Why does OLAM focus on the Jewish community’s role in addressing global issues?
First, I believe it is important for Jewish communities to be involved in the most significant challenges facing the world today. For possibly the first time in history, many Jews are in a privileged position with the ability to use that privilege to help others. I think it’s essential to view this change in status as an opportunity for Jewish communities to step up and exercise responsibility.
Second, many Jewish people feel an obligation to work towards social change because we have a history of facing oppression and other forms of persecution. For example, Jews have experienced forced migration from the Biblical days to modern times with events like the Holocaust and mass exoduses from the former Soviet Union and countries in the Middle East. While these events have contributed to a collective memory of trauma, for many, these experiences are recent and personal, and I believe we should tap into these memories to help others facing similar experiences.
Finally, if you look to the earliest texts of Jewish tradition, there is a long-standing commitment to justice and standing up for the most marginalized in society. Judaism has inspired many social change revolutions throughout history, and we at OLAM aim to tap into this legacy by using a Jewish lens to achieve social change.
How can people get involved in shaping how Jews respond to global issues?
Our Focal Point Conference is a great opportunity for people who are deeply passionate about global issues and the Jewish community’s role in addressing them. Our sixth Focal Point Conference is taking place November 3-4 and will be largely virtual, with some in-person networking events in New York, Washington D.C., Israel and London.
One of the beautiful things about Focal Point, even in its virtual format, is that it simultaneously provides the opportunity to hear from top-notch speakers and experts while offering a wide variety of intimate networking opportunities.
Participants engaging in a small group discussion at the 2018 Focal Point Conference (Photo: Larson Harley)
What highlights can participants expect this year?
We have a fantastic line-up of speakers. Just to name a few, participants will have the opportunity to hear from:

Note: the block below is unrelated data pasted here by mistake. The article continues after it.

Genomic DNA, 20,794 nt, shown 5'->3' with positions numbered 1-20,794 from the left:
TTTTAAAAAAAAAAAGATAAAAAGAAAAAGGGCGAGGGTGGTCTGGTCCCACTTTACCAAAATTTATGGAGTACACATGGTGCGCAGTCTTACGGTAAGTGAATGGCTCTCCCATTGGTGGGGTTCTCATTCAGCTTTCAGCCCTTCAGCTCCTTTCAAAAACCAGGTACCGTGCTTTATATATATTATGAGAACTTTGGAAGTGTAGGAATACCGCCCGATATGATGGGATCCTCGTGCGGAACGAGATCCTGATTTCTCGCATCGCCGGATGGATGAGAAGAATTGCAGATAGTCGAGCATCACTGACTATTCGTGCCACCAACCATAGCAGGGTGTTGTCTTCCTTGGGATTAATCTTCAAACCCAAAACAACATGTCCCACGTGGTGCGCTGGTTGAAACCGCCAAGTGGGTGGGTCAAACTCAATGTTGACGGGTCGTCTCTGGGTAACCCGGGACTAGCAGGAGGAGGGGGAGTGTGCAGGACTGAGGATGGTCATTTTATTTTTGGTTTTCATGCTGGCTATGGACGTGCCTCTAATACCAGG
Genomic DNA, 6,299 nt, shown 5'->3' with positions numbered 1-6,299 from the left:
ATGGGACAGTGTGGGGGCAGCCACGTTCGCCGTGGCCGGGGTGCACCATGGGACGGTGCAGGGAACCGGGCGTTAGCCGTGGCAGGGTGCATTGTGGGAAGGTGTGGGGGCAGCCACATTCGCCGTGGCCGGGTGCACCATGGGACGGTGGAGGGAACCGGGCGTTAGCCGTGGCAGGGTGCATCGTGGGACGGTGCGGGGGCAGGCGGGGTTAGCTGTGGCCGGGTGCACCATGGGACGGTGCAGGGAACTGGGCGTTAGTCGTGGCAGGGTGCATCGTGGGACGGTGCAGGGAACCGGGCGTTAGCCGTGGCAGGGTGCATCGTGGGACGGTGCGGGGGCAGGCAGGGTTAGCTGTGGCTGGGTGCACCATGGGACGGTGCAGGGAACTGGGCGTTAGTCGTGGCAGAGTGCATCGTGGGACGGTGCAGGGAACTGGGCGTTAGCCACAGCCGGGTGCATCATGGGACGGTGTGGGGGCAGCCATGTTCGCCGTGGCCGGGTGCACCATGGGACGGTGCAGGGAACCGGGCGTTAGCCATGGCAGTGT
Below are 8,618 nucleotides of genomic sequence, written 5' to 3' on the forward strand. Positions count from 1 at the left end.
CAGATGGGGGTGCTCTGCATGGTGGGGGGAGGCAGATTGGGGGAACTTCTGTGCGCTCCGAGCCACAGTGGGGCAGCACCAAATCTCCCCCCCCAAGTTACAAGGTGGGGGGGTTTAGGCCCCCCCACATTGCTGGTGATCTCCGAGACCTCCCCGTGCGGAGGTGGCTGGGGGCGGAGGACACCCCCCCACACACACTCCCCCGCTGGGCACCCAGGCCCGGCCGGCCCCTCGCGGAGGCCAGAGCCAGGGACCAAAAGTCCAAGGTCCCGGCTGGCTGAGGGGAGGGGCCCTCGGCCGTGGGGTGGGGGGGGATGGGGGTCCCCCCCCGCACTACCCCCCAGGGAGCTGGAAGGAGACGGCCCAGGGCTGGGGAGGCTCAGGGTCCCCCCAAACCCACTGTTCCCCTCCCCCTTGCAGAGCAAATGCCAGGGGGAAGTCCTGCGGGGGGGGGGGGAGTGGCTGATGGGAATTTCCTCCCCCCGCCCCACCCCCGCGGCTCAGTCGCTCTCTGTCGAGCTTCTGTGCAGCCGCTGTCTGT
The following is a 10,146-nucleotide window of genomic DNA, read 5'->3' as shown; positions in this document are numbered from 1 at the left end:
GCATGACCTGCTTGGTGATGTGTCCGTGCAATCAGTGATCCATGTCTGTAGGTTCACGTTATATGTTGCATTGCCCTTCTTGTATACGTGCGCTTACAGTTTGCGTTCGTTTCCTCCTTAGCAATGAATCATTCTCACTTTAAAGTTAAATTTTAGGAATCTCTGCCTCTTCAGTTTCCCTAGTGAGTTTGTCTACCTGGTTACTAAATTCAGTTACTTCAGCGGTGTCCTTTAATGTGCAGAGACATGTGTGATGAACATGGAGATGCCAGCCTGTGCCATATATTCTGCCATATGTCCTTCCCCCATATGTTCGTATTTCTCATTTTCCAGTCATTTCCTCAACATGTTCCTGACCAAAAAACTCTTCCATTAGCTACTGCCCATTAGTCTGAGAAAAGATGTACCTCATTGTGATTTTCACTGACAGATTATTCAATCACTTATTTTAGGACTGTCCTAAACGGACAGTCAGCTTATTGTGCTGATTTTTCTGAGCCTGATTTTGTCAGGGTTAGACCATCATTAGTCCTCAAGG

- Michéle Duvivier Pierre-Louis, former Prime Minister of Haiti, Founder and President of the Fondation Connaissance et Liberté – FOKAL (Foundation for Knowledge and Liberty)
- Dr. Orin Levine, Director of Vaccine Delivery at the Gates Foundation
- Mark Hetfield, President and CEO of HIAS
- Lisa Eisen, Co-President at Schusterman Family Philanthropies
I’m also excited about all the important sessions we’ll be offering because I think there will be something for everyone. The theme this year is, “Jewish visions for an equitable and sustainable world.” Together, we’ll unpack topics ranging from global health equity to the climate crisis, to forced migration, to anti-racism. All the offerings at the conference are opportunities for participants to learn more about the Jewish community’s response to these issues and how they can get involved.
As you reflect on OLAM, is there a particular Jewish text that motivates you in this work personally?
There’s a teaching I love from the Hasidic master, Rabbi Simcha Bunim, who advised that every person should keep two pieces of paper in their pockets. On one piece of paper, it should read, “the world was created for my sake.” On the other, “I am only dust and ashes.”
That image of both feeling motivated and able to do anything while at the same time holding a profound sense of our own smallness in the world is an image that I find deeply compelling and a guidepost for doing this work. It reminds me of the need to be aspirational, to take responsibility for the world’s brokenness. At the same time, I am reminded that I cannot do this work alone, that I am but one person in the tapestry of humanity.
Repairing the world means working in deep partnership with communities most impacted by listening, learning and following their lead.
Rachel Sacks is a Communications Associate at Schusterman Family Philanthropies.